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Where can the baby boomers live?

Age-appropriate housing- this implies a multitude of measures and requirements, also of a structural nature. From accessibility to (medical) local provisions, precautions have to be taken that usually cannot be implemented overnight. Now, a recent study in Germany shows that the market for “age-appropriate housing” is not only proving challenging to serve, but is literally overrun: in the next two decades, demand will increase sevenfold!

Retired baby boomers – alarming figures

“The baby boomer generation currently going into retirement must prepare for a growing shortage of age-appropriate housing. There is already a shortage of 2.2 million age-appropriate residences in Germany. In the coming 20 years the age group ‘67 plus’ will grow from 3.5 million to 21 million people.” This is the result of a survey carried out on behalf of the Bundesverbandes Deutscher Baustoff-Fachhandel, BDB (Federation of German Trade with Building Materials). The prognosis is alarming: “Today, around 600,000 retired households live in barrier-free flats suitable for walkers and wheelchairs without stairs and with step-free access to the shower. In 2040 3.3 million of such housings will be needed so that older people can stay at home as long as possible.”

What does ‘age-appropriate housing’ mean?

It is difficult to estimate how dramatically the situation in Austria will develop. But the study from Germany is an important reason to think about age-appropriate housing and to fundamentally outline the needs of older people. Real estate developers are increasingly taking care to ensure that intergenerational concepts – keyword: co-living – are taken into account and implemented in site preparations and developments. Right from the start ‘age-appropriate housing’ is multi-faceted: in Austria, the range is wide, from individual facilities such as nursing homes to “hybrid” solutions in (assisted) senior living communities, to the multigenerational concepts mentioned above, or individual living situations adapted to age-related requirements in the familiar home.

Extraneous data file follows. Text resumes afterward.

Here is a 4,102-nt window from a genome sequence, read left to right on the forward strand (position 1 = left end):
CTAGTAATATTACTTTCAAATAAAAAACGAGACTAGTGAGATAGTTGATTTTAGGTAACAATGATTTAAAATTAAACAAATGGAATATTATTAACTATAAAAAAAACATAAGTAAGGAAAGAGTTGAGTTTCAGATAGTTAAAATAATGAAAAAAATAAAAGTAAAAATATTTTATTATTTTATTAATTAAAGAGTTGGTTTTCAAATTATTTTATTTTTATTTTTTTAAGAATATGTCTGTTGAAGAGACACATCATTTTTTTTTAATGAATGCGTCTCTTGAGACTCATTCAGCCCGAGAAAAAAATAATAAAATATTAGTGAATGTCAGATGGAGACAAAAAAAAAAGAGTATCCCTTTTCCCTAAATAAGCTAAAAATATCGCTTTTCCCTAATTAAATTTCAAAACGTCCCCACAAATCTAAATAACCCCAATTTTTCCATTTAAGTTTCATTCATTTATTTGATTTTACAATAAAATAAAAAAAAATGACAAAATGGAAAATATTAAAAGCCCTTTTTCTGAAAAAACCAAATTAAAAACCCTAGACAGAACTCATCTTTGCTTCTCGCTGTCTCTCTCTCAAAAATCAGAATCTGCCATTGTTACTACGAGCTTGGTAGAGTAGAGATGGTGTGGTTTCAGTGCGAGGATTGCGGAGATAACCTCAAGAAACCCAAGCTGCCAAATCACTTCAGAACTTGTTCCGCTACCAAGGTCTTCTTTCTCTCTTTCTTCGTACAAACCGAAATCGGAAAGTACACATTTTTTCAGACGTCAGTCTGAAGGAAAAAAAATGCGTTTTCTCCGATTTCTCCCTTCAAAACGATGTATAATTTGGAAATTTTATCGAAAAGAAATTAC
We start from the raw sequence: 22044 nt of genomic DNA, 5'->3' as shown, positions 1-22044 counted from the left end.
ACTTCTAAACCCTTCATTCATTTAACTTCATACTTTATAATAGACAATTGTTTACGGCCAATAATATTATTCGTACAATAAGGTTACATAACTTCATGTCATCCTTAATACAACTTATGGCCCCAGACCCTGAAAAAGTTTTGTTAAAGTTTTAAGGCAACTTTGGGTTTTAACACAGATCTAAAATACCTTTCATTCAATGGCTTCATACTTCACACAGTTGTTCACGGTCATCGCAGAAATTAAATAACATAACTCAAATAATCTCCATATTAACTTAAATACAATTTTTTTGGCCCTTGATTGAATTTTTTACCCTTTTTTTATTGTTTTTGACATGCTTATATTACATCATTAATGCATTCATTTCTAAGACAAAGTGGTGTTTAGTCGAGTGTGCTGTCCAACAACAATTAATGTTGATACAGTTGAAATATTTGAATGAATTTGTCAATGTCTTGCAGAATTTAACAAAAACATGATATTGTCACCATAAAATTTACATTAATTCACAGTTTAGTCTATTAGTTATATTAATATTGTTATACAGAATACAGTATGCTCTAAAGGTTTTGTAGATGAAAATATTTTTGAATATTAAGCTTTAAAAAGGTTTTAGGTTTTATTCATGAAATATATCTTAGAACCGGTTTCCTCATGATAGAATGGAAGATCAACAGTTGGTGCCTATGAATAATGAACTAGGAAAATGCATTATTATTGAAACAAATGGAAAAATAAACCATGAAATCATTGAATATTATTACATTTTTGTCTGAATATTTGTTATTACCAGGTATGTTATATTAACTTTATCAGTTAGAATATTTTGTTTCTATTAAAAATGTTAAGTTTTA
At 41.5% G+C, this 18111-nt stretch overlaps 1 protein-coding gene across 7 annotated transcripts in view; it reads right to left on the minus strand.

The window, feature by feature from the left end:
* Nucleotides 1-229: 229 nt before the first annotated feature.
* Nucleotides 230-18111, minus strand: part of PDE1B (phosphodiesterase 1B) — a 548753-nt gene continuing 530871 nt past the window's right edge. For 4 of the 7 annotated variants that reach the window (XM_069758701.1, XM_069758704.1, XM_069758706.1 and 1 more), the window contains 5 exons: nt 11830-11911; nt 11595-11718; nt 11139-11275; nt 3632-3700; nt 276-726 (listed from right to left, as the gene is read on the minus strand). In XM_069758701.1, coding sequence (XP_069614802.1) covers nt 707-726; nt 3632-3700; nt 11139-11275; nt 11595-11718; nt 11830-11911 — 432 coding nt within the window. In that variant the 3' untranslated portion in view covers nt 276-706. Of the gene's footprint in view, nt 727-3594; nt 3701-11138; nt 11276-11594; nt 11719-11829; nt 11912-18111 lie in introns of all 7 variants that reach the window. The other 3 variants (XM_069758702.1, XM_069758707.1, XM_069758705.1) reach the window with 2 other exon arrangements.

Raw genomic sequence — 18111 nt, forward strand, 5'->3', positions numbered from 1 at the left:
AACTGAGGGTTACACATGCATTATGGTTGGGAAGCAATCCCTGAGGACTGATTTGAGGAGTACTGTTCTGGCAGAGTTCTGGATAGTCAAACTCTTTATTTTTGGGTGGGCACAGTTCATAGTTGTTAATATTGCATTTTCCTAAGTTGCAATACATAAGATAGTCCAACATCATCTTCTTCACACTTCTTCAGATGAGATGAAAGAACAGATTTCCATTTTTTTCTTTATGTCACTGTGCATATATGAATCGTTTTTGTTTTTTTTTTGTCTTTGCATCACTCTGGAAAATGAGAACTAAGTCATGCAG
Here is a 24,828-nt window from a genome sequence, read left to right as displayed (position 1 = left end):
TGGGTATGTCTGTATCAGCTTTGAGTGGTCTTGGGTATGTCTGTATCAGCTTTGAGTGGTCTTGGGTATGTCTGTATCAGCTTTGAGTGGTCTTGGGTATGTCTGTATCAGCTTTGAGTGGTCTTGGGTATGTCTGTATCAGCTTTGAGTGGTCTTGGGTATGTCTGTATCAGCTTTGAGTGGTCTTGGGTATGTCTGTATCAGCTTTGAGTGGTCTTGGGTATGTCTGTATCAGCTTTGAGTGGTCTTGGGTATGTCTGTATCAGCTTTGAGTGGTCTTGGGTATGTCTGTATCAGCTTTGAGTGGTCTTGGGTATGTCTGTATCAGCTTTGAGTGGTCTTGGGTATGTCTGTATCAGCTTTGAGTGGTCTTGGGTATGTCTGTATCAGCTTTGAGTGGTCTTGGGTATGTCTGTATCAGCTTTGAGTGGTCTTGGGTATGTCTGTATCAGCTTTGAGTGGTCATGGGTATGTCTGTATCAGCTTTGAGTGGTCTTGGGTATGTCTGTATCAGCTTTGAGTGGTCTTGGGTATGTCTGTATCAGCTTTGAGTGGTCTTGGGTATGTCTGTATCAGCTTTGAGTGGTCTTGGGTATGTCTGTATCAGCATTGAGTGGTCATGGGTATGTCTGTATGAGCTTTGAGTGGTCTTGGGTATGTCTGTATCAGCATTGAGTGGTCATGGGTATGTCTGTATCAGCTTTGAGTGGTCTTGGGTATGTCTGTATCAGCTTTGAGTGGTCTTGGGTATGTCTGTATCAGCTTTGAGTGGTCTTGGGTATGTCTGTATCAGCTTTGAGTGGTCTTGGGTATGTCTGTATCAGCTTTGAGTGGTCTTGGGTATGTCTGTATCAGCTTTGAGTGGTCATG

Building design and living environment

Essential aspects include barrier-free access, space and individual settings and options in kitchens / bathrooms / toilets. These should be taken into account at an early stage in the building design. In individual cases necessary adaptations carried out subsequently could be funded. However the living and residential environment outside is just as important as the living situation inside. What about green spaces, opportunities for exercise in nature? Are there quiet rooms, places for exchanging ideas and joint activities? What about local provisions, infrastructure, connections to public transport? Are there perhaps care and service offerings, from shopping assistance to medical-therapeutic care?

Timely planning – with expert support

Regardless of whether the solution is an individual one in their usual home or a move to a larger unit: it is always advisable to think about this type of “old-age provision” in good time and, in view of the aforementioned baby boomer development in Germany, even more so. With early provision and ideally with specialist support, structural modifications, requirements for care in the form of household or nursing aids and the fulfilment of age-appropriate wishes for quality of life can be tackled in good time without overstretching oneself financially or suddenly being faced with insurmountable difficulties.

From the needs analysis to the right solution

The solution for age-appropriate housing also starts with a needs assessment: what do I want, what do I need? And to answer the question of how and where these needs can best be met, WEGRAZ is happy to provide advice. Intergenerational housing has been an important aspect of a high quality of life for us and our properties for a long time.

Where can the baby boomers live?